The costs of software system maintenance take 40 - 80% of corporate information system expenditures. Refactoring is a well-known way of improving code clarity, reducing the complexity of the subject system, and decreasing the code duplication overhead. These effects can help in the reduction of maintenance costs. However, since refactoring consumes resources, which can be regarded as costs, managers will have to calculate the return on investment (ROI) on refactoring before committing to it.
This study defines a process to get the long-term value of the initial investment of the software refactoring on an existing code. The process uses a life cycle economics model that produces quantitative data necessary for the managers to make strategic decisions on the investment: the initial investment on the software refactoring and the long-term savings in software maintenance efforts. The life cycle economics model used in the process is based on USC-CSE``s Constructive Cost Model (COCOMO) II. Since COCOMO II has multiple sub models to cover the entire software life cycle with well calibrated multiple parameters, we propose new configurations of its reuse sub model to estimate the initial refactoring efforts and the maintenance sub model to estimate the annualized maintenance effort savings. The new configurations provide customized parameters of the sub models with refactoring-specific constant values and additional parameters to represent the cost saving goals.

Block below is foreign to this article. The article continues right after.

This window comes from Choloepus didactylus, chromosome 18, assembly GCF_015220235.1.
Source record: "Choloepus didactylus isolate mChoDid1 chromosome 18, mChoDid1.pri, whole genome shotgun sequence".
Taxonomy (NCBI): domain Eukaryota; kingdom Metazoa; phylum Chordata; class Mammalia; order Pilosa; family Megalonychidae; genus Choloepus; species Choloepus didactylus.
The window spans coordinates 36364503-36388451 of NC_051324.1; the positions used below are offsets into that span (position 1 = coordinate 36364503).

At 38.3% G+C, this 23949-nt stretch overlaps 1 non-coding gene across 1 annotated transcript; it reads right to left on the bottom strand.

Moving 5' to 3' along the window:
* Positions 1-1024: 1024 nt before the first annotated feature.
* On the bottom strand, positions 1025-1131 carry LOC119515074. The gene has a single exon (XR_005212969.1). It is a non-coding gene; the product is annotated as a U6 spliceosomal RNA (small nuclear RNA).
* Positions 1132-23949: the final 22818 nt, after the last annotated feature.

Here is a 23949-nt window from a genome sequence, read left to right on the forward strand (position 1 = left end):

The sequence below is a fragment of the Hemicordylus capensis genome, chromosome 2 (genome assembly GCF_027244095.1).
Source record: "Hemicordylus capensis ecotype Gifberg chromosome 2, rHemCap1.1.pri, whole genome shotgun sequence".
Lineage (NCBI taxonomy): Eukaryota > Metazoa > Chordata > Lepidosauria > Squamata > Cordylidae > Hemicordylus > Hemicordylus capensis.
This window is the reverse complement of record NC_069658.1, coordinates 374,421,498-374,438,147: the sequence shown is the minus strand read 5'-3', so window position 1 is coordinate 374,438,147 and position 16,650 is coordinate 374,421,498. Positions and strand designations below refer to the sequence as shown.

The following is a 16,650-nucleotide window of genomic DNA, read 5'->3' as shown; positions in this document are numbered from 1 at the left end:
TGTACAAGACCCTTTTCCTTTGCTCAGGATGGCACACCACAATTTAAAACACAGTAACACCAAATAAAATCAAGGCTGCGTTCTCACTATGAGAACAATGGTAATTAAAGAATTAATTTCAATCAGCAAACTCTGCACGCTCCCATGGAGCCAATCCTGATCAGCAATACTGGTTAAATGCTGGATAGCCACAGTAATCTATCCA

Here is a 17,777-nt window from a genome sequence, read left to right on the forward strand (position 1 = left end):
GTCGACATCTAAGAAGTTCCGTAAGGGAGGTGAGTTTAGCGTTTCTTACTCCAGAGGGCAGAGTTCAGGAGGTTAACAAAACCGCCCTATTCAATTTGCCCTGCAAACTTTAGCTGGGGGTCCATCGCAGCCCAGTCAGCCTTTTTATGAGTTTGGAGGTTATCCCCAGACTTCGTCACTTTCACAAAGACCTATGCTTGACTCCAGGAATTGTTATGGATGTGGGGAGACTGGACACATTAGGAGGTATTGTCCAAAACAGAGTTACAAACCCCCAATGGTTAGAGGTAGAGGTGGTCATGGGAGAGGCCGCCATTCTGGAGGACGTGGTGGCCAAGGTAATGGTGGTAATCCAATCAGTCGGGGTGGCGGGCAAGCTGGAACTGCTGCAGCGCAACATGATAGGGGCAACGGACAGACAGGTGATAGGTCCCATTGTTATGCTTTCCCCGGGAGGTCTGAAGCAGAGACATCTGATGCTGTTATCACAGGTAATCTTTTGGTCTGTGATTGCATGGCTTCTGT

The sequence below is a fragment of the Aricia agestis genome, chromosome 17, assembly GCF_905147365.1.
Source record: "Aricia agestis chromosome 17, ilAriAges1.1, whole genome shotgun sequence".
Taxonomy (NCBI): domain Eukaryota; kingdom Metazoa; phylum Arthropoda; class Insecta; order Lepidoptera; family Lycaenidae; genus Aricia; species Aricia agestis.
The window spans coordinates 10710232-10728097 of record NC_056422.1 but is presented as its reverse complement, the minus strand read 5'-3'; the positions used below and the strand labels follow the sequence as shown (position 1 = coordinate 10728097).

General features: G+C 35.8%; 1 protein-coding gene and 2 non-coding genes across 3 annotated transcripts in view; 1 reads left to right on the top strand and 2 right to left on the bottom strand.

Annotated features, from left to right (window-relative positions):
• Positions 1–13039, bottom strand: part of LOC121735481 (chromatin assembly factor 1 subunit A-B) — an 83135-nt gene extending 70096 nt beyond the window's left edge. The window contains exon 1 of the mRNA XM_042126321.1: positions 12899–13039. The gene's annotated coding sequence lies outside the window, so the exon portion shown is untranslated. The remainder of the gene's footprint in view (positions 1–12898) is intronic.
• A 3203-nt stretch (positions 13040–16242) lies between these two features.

Among the model parameters, we choose four parameters to analyze the sensitivity to the refactoring values. The parameters are maintenance change factor (MCF), MCF reduction, source line of code (SLOC) reduction, and maintenance adjustment factor (MAF) reduction. The first one represents the status of subject application, and the others represent the influences of refactoring on the application.
The analysis explains that the saving effects are more sensitive to the portion of the annual maintenanc...